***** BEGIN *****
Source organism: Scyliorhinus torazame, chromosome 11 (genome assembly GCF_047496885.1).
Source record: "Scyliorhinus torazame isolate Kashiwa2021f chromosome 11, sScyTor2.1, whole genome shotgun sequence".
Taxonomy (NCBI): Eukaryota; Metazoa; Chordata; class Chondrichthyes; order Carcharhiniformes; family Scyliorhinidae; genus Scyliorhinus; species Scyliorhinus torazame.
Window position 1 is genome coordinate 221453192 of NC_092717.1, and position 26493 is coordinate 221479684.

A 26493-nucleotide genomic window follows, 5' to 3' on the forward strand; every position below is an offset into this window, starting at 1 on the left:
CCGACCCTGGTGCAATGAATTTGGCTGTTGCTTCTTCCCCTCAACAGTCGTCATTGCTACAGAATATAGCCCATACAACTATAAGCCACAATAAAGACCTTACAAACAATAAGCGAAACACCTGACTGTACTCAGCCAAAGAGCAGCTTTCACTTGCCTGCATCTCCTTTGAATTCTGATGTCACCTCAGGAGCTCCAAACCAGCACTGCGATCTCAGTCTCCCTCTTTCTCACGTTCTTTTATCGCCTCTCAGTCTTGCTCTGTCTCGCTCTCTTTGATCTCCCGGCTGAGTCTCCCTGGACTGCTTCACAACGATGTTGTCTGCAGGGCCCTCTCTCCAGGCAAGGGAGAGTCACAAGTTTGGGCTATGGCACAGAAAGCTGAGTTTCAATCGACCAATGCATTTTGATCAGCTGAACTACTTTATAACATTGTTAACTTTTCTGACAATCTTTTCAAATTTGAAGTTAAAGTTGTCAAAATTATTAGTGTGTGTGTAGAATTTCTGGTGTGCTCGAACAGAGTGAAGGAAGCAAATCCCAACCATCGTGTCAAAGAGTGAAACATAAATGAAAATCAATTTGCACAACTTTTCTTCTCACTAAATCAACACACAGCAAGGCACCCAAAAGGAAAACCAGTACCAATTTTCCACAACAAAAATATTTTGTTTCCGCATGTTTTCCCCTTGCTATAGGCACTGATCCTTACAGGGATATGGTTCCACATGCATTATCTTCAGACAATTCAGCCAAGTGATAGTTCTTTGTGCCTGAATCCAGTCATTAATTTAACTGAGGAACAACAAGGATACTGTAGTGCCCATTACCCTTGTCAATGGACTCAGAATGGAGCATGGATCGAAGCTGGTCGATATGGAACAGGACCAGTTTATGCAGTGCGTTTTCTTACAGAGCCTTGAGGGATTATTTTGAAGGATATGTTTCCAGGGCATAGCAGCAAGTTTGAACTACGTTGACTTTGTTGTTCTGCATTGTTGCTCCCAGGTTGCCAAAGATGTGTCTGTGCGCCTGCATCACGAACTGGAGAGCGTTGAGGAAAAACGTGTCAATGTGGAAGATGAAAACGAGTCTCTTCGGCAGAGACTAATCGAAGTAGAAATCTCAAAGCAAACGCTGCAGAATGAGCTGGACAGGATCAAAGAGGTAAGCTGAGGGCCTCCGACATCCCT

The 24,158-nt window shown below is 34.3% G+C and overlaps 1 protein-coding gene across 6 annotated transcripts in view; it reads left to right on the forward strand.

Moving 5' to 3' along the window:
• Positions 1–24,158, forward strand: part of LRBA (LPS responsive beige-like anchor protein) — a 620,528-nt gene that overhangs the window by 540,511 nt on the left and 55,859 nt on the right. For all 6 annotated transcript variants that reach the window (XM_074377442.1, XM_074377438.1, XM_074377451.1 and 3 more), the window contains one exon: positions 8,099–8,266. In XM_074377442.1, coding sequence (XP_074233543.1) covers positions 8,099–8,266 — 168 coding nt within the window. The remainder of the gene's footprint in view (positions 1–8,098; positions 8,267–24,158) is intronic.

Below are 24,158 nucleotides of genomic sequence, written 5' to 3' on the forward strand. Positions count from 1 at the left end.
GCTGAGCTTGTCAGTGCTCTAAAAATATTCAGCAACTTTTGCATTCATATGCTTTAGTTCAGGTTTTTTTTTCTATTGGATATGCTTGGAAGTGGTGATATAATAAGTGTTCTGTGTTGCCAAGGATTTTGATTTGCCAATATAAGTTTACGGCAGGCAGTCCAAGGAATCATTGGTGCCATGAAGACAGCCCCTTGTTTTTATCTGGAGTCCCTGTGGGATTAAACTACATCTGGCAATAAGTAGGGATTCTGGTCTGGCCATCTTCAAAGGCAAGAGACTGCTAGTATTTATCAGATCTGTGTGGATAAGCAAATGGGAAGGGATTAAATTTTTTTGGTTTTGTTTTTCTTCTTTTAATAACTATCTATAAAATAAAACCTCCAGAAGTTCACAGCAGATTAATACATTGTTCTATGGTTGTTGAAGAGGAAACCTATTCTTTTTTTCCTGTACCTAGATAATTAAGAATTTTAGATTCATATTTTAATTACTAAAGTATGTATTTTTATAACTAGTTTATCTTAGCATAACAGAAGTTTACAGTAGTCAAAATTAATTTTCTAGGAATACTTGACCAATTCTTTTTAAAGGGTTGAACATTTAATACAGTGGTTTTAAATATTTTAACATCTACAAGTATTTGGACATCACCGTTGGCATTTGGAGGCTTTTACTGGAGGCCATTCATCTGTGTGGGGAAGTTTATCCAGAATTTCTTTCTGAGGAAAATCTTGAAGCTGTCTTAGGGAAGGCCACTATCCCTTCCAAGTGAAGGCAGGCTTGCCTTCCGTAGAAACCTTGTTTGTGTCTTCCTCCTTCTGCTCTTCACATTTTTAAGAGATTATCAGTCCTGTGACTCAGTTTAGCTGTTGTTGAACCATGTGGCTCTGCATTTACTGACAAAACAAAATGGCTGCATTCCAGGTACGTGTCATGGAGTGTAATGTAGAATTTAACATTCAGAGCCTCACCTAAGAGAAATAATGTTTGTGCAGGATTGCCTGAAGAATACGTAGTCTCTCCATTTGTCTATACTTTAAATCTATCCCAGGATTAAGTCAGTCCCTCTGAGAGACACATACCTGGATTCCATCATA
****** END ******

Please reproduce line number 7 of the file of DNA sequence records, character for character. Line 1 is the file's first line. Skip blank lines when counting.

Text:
The 24,158-nt window shown below is 34.3% G+C and overlaps 1 protein-coding gene across 6 annotated transcripts in view; it reads left to right on the forward strand.